Homework, too, happens. Even when it’s not supposed to. Younger children aren’t, officially, supposed to do homework – but don’t be surprised that they get some. Regularly. You can rage against the machine if you like.
We didn’t. We decided to sit with our children and help. We’ve learned a huge amount about France, its history and the French language that way – as well as a whole new way to do division. Maths, it turns out, isn’t maths. Or I’m old. To be honest, it’s probably the latter.
Schools can be good for parents, too. A number of friendships developed from school-gate acquaintances because our children knew their children.
It’s almost illegal not to mention food in articles like this about France.
Children in France, on the whole, eat very well. School meals tend to be three, even four, courses. There’s occasional tat on the menu – even chicken nuggets do a job every now and then, and our youngest still likes them – but on the whole the food is nutritious and healthy. And affordable.
Meals need to be good. School days are long – in part to fit in the two-hour lunchbreak which allows children to eat their meals without gulping them down, and to decompress after a busy morning conjugating verbs and learning about Charlemagne.
Children learn about nutrition at a young age. They’re expected to understand what a healthy diet involves, and what they eat at school shows the way. It really is quite the thing.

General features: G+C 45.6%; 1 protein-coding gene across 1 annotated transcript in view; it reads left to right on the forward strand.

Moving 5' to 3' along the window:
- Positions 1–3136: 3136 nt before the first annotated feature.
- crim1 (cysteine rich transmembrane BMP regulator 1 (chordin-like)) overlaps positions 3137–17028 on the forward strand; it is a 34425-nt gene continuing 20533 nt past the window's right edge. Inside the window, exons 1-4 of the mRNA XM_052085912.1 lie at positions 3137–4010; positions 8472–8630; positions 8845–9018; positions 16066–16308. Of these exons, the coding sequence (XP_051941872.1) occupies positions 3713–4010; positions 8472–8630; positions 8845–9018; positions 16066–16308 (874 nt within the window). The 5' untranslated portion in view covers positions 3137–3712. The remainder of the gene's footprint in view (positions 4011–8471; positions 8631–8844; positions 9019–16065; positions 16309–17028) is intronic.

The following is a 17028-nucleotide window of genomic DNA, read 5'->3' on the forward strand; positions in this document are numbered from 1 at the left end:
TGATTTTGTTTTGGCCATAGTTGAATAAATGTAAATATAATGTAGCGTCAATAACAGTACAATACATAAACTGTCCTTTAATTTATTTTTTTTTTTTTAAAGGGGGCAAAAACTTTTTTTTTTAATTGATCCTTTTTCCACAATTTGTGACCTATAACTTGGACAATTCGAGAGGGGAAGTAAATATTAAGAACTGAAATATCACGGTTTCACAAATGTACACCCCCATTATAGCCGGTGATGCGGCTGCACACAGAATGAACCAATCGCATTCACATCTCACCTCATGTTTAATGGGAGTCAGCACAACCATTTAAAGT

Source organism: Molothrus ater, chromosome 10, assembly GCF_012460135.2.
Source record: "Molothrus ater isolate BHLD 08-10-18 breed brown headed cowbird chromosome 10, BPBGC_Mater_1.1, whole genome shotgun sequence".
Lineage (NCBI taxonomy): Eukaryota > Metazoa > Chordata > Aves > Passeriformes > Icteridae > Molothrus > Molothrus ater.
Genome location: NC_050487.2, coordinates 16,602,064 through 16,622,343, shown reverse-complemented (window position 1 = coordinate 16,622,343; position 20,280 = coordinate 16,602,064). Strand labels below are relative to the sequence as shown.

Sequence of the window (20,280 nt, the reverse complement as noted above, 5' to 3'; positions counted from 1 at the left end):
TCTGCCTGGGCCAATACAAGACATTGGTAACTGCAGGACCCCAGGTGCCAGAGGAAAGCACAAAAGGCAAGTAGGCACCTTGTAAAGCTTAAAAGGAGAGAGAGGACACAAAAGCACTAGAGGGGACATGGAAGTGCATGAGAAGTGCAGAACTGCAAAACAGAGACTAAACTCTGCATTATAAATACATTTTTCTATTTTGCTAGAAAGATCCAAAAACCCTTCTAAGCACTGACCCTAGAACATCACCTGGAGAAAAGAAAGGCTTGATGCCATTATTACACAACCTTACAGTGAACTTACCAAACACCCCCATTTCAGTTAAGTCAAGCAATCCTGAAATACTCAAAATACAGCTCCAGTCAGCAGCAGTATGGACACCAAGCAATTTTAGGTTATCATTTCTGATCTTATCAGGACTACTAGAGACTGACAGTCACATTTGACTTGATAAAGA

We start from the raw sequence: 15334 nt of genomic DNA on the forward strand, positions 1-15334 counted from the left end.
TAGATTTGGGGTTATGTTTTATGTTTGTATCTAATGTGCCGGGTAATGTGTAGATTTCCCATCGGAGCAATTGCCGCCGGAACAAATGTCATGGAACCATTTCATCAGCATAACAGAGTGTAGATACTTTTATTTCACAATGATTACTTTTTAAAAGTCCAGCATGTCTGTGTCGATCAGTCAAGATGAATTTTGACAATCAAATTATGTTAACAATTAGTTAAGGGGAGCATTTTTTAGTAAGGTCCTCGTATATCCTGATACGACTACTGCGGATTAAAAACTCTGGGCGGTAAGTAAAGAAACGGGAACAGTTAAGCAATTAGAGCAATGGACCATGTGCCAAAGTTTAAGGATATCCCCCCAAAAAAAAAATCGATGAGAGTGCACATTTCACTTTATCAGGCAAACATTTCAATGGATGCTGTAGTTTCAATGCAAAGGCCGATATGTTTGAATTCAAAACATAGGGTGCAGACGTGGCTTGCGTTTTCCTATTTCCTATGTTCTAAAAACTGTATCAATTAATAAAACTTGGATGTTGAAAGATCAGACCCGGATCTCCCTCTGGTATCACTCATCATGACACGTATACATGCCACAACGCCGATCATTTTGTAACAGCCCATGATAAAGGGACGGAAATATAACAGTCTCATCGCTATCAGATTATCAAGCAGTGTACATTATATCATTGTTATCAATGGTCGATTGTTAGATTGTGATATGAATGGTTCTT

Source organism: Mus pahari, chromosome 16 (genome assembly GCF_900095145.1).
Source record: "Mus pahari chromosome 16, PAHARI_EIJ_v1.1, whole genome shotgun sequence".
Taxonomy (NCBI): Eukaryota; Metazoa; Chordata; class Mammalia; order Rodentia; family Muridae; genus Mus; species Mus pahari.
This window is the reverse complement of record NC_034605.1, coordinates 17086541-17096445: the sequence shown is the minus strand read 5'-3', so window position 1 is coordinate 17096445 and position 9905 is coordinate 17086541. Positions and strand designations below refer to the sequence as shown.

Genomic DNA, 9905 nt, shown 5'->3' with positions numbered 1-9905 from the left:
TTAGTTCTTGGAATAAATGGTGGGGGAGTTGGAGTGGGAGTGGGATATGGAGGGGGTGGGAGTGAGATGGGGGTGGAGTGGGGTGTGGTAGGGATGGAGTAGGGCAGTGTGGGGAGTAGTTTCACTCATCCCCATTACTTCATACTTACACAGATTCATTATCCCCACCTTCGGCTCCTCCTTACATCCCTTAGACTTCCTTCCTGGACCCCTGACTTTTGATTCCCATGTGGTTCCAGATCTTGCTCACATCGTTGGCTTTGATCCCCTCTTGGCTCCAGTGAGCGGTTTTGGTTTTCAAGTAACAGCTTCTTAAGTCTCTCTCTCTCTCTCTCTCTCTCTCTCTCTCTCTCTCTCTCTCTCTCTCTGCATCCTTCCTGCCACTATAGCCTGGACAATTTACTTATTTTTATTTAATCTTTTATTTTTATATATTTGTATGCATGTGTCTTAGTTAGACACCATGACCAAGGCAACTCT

School holidays – particularly the grands vacances, which last eight weeks every summer – can strike fear into the hearts of many a working parent, wondering how to entertain their bundles of joy, and stop them turning completely feral, while holding down a job.
But, France has got parents’ backs. Every town and city has ‘maisons des jeunes et de la culture’ – MJCs – community centres that take in local children and entertain every drop of energy out of them from around 7am to 7pm, five days a week, every school holiday.
For a few euros a day, the MJCs’ vetted staff look after youngsters aged from three to 15, sometimes older, bombarding them with activities from sport to cooking, art to dancing, often with an over-arching theme for the duration of the holidays. Morning and afternoon snacks, and a typical French three or four-course lunch included.
Everything is means-tested, too, based on a ‘quotient familiale’ (QF), a figure calculated based on the previous year’s income tax declaration. The higher the QF, the less you pay, which means kids from households less well off than ours can have something to look forward to a few days a week – it’s available full or part-time – and their parents get a break.